I suspect that supporters of the Labour Party would have been much happier watching last night's Newsnight than UKIP supporters.
A speech by Labour's Tristram Hunt was giving top billing, a report by Chris Cook and an interview by Evan Davis.
Chris Cook's report gave Mr Hunt's ideas a respectful airing and Evan Davis then gave him an interruption-free interview - though Evan did preface their discussion with a comment about an (unnamed) education blogger having described Tristram's speech as "cliche-ridden".
Tristram's interview with Evan was certainly cliche-ridden. Given his past as a BBC documentary presenter, you'd have thought he might have made his ideas sound interesting (especially as they are interesting). But he didn't. It was professional politician's management-speak all the way. Chris Cook made a far better fist of it than him.
The ideas Tristram Hunt are proposing are those that Sarah Montague looked into for her fascinating Radio 4 series, My Teacher is an App - the idea that teaching remains stubbornly old-fashioned in its approach to new technology, that here's a huge wealth of innovative online learning programmes out there which schools are very nervous about introducing into their classrooms. It's still pretty much a teacher and a blackboard (or whiteboard).
After that came the bit on UKIP: Three new scandals for the party and Allegra Stratton popping down to Thurrock and ostentatiously pointing out that the UKIP candidate there was very willing to talk to Newsnight last time they were down, but this time doesn't want to talk to them. Then Evan Davis followed this up by saying that they'd inviting several top UKIP figures to appear but they had all declined Newsnight's invitation.
From a tweet by Douglas Carswell, I think it's possible to see why UKIP declined that invitation:
Newsnight asks if I'll appear on their show. Not after the way they behaved last time. Thanks v much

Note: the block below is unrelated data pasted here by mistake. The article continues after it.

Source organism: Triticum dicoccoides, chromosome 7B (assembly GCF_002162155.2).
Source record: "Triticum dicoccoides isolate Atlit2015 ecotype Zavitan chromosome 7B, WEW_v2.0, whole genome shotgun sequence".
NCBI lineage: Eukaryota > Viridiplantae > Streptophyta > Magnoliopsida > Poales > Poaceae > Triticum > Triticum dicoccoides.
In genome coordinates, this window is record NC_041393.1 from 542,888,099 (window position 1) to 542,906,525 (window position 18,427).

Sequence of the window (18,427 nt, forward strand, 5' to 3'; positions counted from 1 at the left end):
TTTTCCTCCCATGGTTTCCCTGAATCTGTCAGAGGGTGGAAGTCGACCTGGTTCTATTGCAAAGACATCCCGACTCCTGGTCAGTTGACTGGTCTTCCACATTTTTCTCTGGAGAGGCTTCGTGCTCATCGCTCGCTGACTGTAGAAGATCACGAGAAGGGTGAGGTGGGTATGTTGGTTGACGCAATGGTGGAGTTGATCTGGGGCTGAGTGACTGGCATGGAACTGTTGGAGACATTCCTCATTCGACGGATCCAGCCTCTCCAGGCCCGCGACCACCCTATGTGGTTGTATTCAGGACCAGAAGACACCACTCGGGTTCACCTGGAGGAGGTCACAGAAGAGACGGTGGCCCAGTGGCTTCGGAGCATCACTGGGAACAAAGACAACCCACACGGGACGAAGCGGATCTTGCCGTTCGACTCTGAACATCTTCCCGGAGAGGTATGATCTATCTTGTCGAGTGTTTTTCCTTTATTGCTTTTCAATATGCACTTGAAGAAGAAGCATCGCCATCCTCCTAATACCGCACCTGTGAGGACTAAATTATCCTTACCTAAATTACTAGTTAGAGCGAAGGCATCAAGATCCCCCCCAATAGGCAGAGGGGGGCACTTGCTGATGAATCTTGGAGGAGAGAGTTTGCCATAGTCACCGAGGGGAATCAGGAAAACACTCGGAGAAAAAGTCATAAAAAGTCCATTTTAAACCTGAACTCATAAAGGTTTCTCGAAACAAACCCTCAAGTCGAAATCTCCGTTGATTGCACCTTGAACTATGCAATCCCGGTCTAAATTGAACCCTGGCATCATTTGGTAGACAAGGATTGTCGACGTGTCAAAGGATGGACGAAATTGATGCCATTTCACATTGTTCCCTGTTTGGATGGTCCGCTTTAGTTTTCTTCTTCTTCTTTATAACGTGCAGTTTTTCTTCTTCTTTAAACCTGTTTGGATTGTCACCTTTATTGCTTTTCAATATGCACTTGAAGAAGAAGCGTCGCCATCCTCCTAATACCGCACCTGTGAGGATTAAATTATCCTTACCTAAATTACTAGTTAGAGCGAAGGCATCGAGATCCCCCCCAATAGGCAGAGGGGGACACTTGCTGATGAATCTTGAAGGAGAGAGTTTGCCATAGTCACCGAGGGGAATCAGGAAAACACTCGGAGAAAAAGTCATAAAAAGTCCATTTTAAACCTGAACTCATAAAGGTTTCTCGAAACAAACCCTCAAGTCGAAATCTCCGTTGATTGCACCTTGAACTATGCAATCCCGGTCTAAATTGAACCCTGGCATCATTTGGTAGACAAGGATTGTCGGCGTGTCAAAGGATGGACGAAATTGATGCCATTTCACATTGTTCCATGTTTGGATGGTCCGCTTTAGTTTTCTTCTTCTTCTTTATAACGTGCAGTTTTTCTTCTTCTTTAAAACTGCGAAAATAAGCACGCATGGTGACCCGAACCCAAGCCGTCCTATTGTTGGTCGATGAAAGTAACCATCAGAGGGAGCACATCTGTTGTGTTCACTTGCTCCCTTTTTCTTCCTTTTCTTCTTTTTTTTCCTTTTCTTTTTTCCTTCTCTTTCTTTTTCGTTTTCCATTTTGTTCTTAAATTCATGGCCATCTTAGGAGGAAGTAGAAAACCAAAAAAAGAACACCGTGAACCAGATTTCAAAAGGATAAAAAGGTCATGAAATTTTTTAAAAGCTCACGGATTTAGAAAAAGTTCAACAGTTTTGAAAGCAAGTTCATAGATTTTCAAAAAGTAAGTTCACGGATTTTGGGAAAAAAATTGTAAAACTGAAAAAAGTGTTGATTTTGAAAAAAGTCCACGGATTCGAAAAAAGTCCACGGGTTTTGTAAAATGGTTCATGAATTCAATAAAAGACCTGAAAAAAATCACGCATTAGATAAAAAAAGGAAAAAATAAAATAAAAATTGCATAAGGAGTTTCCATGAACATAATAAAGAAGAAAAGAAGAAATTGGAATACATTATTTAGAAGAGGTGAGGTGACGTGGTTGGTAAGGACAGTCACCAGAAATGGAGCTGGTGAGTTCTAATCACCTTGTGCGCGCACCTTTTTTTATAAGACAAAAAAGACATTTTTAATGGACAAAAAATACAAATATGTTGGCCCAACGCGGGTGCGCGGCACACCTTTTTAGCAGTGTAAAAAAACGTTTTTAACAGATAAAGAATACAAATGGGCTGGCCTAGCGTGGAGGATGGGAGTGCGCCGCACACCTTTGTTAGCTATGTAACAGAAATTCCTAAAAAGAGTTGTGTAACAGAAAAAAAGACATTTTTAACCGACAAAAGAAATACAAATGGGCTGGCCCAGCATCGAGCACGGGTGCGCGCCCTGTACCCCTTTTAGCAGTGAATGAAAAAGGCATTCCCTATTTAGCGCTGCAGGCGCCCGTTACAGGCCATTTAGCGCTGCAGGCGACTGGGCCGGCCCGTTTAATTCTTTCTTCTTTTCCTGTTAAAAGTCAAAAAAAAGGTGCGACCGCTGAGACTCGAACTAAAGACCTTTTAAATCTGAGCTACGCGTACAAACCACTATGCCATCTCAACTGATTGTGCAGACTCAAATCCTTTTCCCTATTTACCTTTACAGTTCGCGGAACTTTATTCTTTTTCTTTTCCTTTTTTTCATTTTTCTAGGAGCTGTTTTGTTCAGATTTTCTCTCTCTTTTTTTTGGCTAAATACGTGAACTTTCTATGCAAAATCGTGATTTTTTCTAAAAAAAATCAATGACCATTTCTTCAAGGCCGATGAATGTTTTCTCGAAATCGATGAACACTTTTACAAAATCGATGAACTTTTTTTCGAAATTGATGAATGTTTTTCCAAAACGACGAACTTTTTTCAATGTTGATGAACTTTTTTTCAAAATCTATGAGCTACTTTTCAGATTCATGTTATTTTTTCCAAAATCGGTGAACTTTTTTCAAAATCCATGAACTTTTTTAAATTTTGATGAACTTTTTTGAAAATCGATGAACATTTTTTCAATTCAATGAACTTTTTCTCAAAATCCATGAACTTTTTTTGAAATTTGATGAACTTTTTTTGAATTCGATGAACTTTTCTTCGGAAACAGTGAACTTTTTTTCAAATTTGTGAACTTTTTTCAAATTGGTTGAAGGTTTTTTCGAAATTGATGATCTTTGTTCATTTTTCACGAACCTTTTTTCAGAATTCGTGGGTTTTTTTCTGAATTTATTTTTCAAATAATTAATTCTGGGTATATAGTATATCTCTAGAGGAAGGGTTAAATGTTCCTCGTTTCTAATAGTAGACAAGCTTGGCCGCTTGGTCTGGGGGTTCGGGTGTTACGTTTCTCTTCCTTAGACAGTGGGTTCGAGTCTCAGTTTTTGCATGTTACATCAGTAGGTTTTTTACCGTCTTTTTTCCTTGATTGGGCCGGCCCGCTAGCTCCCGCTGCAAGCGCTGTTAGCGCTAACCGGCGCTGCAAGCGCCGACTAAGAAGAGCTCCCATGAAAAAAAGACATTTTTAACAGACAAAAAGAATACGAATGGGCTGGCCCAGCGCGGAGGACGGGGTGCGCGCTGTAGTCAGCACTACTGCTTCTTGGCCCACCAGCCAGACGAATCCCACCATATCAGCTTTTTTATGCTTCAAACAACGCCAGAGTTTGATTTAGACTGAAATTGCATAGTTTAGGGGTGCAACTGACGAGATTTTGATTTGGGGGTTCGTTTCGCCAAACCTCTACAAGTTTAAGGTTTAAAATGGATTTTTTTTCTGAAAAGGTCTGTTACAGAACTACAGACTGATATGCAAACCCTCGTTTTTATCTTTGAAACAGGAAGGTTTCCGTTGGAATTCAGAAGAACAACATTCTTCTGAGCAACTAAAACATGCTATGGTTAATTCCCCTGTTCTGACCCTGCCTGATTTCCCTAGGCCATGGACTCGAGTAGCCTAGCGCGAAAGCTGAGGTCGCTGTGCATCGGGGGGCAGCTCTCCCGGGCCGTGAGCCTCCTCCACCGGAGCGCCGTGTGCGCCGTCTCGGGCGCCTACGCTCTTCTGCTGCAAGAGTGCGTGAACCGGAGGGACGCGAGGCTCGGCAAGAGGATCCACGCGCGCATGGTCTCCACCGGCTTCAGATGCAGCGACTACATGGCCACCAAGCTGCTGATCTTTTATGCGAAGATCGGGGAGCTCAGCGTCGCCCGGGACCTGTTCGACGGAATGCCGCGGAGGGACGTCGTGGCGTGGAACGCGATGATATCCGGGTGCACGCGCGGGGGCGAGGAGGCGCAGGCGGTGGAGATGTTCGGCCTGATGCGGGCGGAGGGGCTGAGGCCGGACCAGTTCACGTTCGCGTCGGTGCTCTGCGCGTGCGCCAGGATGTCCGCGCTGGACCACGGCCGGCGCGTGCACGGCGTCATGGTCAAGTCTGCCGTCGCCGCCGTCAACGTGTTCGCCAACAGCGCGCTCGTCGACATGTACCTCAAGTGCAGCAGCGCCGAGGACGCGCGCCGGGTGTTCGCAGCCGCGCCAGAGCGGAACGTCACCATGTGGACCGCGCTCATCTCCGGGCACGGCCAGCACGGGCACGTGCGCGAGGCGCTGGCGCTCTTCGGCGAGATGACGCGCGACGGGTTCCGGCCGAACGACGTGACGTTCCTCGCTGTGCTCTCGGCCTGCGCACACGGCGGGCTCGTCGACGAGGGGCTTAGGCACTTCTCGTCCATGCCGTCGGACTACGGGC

— Douglas Carswell (@DouglasCarswell) March 20, 2015
It would appear Ian Katz will now be remaining at the helm too, if not in the best of moods.ReplyDelete
The only consolation UKIP may have is that as far as I am aware, most of the UK outside a small bubble doesn't watch Newsnight, pay attention to it, or if they do it is to see what mockery it is reduced to this time.
UKIP could help itself by sifting its candidates better, as the cumulative effects of trojan horses & suicide sign-ups, in addition to the venal and lunatic all parties attract, is eroding their base support.
Especially with the likes of the BBC ready (often with amazing speed given how often accusations they don't fancy can be delayed or even ignored) to lead in very partial charges with their unique takes on who is newsworthy and who is not.
The technique of behaving so badly that candidates refuse to appear is tried and trusted, but hardly one enshrining professional integrity. But of course from an organisation with such as Jasmine Lawrence still haunting its corridors, studios and edit suites, a win-win: they get to host zero profile AND can pop out a 'refused to attend' dig.
If I were that ex-Beeboid spin doctor for UKIP, I'd just be publishing a list of all the Labour and Tory politicians, candidates, councilors, etc. who got forced out or resigned in disgrace for various offenses (plus a few who were given a pass for things like anti-Semitic remarks or expense fiddling), with a compare-and-contrast guide on how fast or slow each party reacted.Delete
...and then we bloggers could do a similar compare-and-contrast guide on the question of whether the BBC reported it or not. Such a study would be highly illuminating - and, quite possibly, absolutely damning.Delete
I was thinking of adding a list of Beeboids given a pass for various offenses, and contrasting it with the handful of BBC personnel who don't. Plus Clarkson, a bizarre exception to the rule whose time is up because BBC management is fed up with giving him the pass they give the leftoids.Delete
If you did that, David, we'd love it if you posted it here.Delete